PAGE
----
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ISIS destruction of ancient artefacts a message of intent

By Peter Edwell
March, 2015

Distressing scenes of the destruction of ancient artefacts by ISIS in the Archaeological Museum in Mosul in northern Iraq have been widely reported in recent days.

Nimrud Lamassu's at the North West Palace of Ashurnasirpal, Iraq. Photo: UNESCO

Nimrud Lamassu’s at the North West Palace of Ashurnasirpal, Iraq. Photo: UNESCO

Video footage (see below) showed individuals wielding sledgehammers at ancient statues which the perpetrators claimed were images of gods. The exact identification of the destroyed artefacts is speculative, but most of the destruction appears to have been wrought on statuary of the Assyrian period (1365 BCE–609 BCE) and from the ancient trading principality of Hatra.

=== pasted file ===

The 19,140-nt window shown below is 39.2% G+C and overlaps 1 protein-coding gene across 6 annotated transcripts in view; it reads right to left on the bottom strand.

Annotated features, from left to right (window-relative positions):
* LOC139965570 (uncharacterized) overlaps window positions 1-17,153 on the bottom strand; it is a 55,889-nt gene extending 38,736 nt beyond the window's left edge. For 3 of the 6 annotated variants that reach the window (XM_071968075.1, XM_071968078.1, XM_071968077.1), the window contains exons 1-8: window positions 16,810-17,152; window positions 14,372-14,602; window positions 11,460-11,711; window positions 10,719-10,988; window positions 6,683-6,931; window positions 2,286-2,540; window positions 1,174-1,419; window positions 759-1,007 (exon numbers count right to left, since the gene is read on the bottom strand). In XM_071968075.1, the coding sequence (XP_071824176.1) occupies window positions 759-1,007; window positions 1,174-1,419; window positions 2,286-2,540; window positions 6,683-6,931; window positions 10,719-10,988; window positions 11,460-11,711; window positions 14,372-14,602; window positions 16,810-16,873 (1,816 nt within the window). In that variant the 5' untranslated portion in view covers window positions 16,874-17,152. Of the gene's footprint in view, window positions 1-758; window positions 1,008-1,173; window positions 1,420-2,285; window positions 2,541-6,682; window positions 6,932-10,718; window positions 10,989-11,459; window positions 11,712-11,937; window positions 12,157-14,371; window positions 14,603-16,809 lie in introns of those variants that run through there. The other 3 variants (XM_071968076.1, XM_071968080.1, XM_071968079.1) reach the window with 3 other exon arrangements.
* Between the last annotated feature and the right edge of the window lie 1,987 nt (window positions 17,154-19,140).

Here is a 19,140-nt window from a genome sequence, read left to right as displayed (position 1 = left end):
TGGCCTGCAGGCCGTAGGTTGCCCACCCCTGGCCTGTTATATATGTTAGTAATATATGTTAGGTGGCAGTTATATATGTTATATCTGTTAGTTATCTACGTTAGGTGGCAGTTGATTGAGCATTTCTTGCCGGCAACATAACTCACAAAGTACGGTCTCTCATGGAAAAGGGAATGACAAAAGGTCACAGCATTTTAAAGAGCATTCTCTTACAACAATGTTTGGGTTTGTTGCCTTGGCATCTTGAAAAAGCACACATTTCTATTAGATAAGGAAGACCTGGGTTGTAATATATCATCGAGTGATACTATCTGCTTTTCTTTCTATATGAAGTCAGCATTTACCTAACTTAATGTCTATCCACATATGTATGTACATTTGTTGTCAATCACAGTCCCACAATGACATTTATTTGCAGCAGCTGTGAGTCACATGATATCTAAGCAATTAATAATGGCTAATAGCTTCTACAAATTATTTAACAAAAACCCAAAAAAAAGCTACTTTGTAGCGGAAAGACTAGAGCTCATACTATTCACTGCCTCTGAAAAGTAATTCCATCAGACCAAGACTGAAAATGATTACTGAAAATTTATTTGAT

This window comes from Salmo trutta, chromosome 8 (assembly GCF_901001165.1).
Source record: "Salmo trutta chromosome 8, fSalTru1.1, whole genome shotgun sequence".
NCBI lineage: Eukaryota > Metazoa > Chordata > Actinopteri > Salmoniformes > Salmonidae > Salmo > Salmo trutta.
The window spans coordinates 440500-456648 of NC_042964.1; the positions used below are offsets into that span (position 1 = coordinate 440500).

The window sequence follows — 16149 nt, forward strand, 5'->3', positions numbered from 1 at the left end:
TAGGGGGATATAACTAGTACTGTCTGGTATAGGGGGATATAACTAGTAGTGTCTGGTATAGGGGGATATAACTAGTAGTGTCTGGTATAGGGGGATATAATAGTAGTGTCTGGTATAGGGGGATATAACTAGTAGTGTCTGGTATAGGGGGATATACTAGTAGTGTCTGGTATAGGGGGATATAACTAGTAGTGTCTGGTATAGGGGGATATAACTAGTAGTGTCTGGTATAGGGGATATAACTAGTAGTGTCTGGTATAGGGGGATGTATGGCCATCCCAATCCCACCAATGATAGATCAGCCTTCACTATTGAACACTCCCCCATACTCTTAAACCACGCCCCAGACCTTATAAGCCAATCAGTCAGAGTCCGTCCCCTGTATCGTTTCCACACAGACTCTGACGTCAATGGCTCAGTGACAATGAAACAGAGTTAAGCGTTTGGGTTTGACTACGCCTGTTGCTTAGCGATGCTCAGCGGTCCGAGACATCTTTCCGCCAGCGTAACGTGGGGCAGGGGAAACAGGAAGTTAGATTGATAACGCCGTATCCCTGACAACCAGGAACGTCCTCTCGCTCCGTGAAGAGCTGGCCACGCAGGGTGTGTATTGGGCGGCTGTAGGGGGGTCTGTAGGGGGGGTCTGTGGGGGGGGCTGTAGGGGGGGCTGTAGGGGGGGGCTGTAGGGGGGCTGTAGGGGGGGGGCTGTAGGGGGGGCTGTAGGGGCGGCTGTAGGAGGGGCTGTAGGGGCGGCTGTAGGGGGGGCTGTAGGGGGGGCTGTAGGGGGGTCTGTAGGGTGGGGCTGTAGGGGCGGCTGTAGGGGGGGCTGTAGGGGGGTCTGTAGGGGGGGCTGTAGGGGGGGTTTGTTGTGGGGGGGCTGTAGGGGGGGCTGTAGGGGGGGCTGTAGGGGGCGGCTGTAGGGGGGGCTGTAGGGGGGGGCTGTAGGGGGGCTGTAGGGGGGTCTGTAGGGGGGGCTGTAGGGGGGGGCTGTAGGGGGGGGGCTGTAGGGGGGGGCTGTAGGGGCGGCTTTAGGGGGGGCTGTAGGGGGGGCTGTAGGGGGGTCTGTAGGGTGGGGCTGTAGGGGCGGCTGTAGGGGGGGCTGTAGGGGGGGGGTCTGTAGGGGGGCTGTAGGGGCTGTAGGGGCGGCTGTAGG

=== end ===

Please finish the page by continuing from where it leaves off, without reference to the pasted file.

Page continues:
These items would be too difficult to smuggle out to the international black market for antiquities, a practice which ISIS appears to have been employing for smaller looted items from museums and archaeological sites across Iraq and Syria.

A number of rich archaeological sites lie in the immediate vicinity of Mosul and some of these rank among the most significant yet discovered in the Middle East.

Nimrud (ancient Kalhu) and Niniveh were successive capitals of the neo-Assyrian Empire (911 BCE-609 BCE) the latter thought to have been the largest city in the world in the seventh century BCE.

The remains of Nimrud lie approximately 30km to the south-east of Mosul while those of Niniveh are located on east bank of the Tigris in the immediate vicinity of the city. Foreign excavations of both sites began in the 1840s and many impressive items of statuary, architecture and other sculptures were transported to museums including the British Museum and the Louvre.